Item, one tenement therin, in the hold of Willm Baker, by the yeare, xxs.

Item, one other tenement, in the hold of Jane Julian, by the yeare, xiiis. iiiid.

Item, one other tenement ther, in the hold of Edmunde Brewer, by the yeare, xiiis. iiiid.

Item, one other tenement ther, in the bold of Eye Sturdye, by the yeare, xiiis. iiiid.

Item, one other tenement ther, in the hold of Lanclott Harryson, by the yeare, xiiis. iiiid.

Summa, viiil. xiiis. iiiid.

Exui p« Thomam Mildmaie,


The nun's hall, and other houses thereto appertaining, were, after the dissolution, purchased by the company of Leathersellers, who converted the nun's hall into a common hall, for the purpose of holding their occasional meetings, and settlements of accounts; and it continued in such use, until it was demolished, with the other remnants of the priory in , to make way for the foundations of the present St. Helen's-place.

The seal of this priory represents the discovery of the cross by the empress Helena, who is represented holding in her right hand the nails; her right arm round the shaft of the cross: on the other side of the cross are several females, kneeling with extended arms and uplifted countenances. The legend is


[] A perfect impression of this seal appendant to a deed, dated 1534, 26 Henry VIII., among the records of the Leather-sellers company, was engraved by Dr. Rawlinson: it is also engraved in Malcolm's Londinium Redivivum, vol. iii. p. 548.

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 Title Page
 CHAPTER I: The site, extent, buildings, population, commerce, and a view of the progressive increase of London
 CHAPTER II: List of the parishes and churches in London, with their incumbents, &c
CHAPTER III: History and Topography of Aldersgate Ward
CHAPTER IV: History and Topography of Aldgate Ward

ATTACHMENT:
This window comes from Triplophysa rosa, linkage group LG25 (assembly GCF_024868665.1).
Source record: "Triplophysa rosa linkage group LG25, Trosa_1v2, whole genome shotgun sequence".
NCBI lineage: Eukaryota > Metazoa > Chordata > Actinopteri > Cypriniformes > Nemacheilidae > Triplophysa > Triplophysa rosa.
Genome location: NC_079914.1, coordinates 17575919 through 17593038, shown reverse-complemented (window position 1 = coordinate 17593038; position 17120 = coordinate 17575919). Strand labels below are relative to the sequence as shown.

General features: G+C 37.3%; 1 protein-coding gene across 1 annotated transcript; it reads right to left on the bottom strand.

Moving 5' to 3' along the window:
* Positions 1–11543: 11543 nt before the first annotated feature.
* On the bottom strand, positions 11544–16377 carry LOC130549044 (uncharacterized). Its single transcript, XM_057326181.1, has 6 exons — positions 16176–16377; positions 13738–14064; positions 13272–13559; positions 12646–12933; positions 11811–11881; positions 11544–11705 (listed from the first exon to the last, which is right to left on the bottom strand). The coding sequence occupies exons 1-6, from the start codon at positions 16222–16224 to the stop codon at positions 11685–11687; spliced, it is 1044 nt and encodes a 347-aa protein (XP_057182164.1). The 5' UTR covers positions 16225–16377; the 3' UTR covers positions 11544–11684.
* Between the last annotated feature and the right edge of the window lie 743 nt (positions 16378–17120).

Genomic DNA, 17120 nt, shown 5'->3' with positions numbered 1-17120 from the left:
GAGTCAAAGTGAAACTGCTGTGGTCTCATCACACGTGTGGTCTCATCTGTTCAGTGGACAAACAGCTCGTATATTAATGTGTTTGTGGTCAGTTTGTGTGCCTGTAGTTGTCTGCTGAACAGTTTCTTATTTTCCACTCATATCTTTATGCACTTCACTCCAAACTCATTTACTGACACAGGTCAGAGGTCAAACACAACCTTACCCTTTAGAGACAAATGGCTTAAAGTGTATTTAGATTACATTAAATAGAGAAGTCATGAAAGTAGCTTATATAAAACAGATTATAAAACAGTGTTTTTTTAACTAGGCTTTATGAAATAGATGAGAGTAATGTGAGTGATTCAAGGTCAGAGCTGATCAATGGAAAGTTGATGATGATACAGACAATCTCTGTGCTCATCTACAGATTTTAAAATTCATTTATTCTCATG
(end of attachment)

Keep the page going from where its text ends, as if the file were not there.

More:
CHAPTER V: History and Topography of Bassishaw Ward
CHAPTER VI: History and Topography of Billingsgate Ward
CHAPTER VII: History and Topography of Bishopsgate Ward, Without and Within
CHAPTER VIII: History and Topography of Bread-street Ward
CHAPTER IX: History and Topography of Bridge Ward Within
CHAPTER X: History and Topography of Broad-street Ward
CHAPTER XI: History and Topography of Candlewick Ward
CHAPTER XII: History and Topography of Castle Baynard Ward
CHAPTER XIII: History and Topography of Cheap Ward
CHAPTER XIV: History and Topography of Coleman-street Ward
CHAPTER XV: History and Topography of Cordwainer's-street Ward
CHAPTER XVI: History and Topography of Cornhill Ward
CHAPTER XVII: History and Topography of Cripplegate Ward Within
CHAPTER XVIII: History and Topography of Cripplegate Yard Without
CHAPTER XIX: History and Topography of Dowgate Yard
CHAPTER XX: History and Topography of Farringdom Ward Within
CHAPTER XXI: History and Topography of Farringdon Ward Without
CHAPTER XXII: History and Topography of Langbourn Ward
CHAPTER XXIII: History and Topography of Lime-street Ward
CHAPTER XXIV: History and Topogrpahy of Portsoken Ward
CHAPTER XXV: History and Topography of Queenhithe Ward
CHAPTER XXVI: History and Topography of Tower Ward
CHAPTER XXVII: History and Topography of Vintry Ward
CHAPTER XXVIII: History and Topography of Wallbrook Ward